|Sports Minister Joanna Mucha|
Courtesy of Wikimedia Commons
Poland’s Sports Minister Joanna Mucha announced changes to the way state funding is allocated to national sports associations last week. The ministry has divided sports into several groups by their chance of success at the international level. The “gold” group (with the highest chance of success) comprises canoeing, cycling, rowing, sailing, skiing, swimming, track and field, weight lifting and wrestling. They’ll receive 56 percent of state funds for high-level sports.
Most of the sports associations will receive less money from the ministry. Some of the non-Olympic disciplines, such as fishing and snooker, are set to lose all government funding by 2014.
Minister Mucha announced that future government subsidies will be based on results, and that sports that do not have a plan for developing youth talent will see their funding slashed.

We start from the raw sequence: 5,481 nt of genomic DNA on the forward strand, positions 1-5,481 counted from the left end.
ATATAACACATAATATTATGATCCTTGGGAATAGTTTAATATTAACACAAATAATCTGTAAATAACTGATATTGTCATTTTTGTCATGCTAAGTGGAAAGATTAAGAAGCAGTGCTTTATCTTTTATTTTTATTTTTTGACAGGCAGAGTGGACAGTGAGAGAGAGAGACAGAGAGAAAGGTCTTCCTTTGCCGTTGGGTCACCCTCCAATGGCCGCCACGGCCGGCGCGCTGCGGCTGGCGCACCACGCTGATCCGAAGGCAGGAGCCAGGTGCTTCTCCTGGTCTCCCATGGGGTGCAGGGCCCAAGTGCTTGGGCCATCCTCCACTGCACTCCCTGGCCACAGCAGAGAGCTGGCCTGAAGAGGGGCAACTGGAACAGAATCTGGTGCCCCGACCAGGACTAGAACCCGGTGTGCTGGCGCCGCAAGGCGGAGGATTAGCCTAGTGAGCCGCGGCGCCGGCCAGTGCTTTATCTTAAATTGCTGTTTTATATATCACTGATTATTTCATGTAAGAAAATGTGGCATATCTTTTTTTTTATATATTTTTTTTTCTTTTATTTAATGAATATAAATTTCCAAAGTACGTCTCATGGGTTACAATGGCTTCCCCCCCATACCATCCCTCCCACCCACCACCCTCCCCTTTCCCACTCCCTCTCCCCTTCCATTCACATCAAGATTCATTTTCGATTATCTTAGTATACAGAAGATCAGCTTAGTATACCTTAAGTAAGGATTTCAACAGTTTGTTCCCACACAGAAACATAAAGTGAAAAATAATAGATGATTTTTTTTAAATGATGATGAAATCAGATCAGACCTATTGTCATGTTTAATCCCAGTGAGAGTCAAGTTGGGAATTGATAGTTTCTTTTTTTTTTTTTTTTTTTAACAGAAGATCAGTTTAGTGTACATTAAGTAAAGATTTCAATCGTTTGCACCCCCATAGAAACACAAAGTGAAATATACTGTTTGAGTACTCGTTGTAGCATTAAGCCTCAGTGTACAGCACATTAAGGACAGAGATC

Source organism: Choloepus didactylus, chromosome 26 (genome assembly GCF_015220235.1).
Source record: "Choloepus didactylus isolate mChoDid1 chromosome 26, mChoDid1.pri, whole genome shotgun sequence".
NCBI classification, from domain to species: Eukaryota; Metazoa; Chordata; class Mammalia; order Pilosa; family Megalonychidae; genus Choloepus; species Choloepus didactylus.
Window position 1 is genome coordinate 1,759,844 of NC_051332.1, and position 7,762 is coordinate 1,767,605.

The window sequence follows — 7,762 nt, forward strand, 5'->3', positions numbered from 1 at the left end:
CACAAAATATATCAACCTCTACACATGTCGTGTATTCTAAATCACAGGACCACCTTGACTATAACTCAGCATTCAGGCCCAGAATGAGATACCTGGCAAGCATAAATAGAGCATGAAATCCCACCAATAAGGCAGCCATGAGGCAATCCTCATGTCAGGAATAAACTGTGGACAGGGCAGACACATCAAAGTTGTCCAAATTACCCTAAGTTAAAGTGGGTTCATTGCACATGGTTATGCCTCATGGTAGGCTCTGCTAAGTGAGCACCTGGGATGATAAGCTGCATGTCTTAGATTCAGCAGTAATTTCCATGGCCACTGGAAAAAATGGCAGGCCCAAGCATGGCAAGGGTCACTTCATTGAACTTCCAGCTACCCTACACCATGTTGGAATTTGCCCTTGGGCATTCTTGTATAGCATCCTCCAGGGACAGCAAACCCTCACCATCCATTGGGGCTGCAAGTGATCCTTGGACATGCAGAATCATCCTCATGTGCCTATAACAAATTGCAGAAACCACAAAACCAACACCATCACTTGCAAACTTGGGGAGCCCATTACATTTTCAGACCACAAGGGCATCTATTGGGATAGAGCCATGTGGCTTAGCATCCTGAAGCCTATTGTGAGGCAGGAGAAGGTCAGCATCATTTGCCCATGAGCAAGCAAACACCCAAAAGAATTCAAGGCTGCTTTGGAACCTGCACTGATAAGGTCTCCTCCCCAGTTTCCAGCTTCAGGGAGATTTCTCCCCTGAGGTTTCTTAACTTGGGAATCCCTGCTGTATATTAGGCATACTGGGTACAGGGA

A statement on the sports ministry’s website reads, “After summarizing the Olympic Games in London, it turned out that the Polish team had one of the weakest teams in terms of medal achievements. ... Once again, a large part of the Polish team was eliminated [in the first rounds] of a sport.”
Ms Mucha went on to say, “Polish taxpayers should not fund sports associations that do not train young people, that do not have a team in any of the junior categories, have no promising young players, or do not prepare a credible plan for training.”
The move looks to be long overdue as Poland had a miserable 2012 in terms of sporting achievements. Euro 2012 proved a roaring success, but this was in spite of the Polish team’s poor showing on the pitch, as they failed to get past the group stage. Meanwhile, Poland’s Olympic team managed to get just two gold medals in London, and won a mere 10 medals total, leaving it in 30th place in the final medal standings.
In 2013 the ministry of sport will spend zł.175 million on high-level sports.
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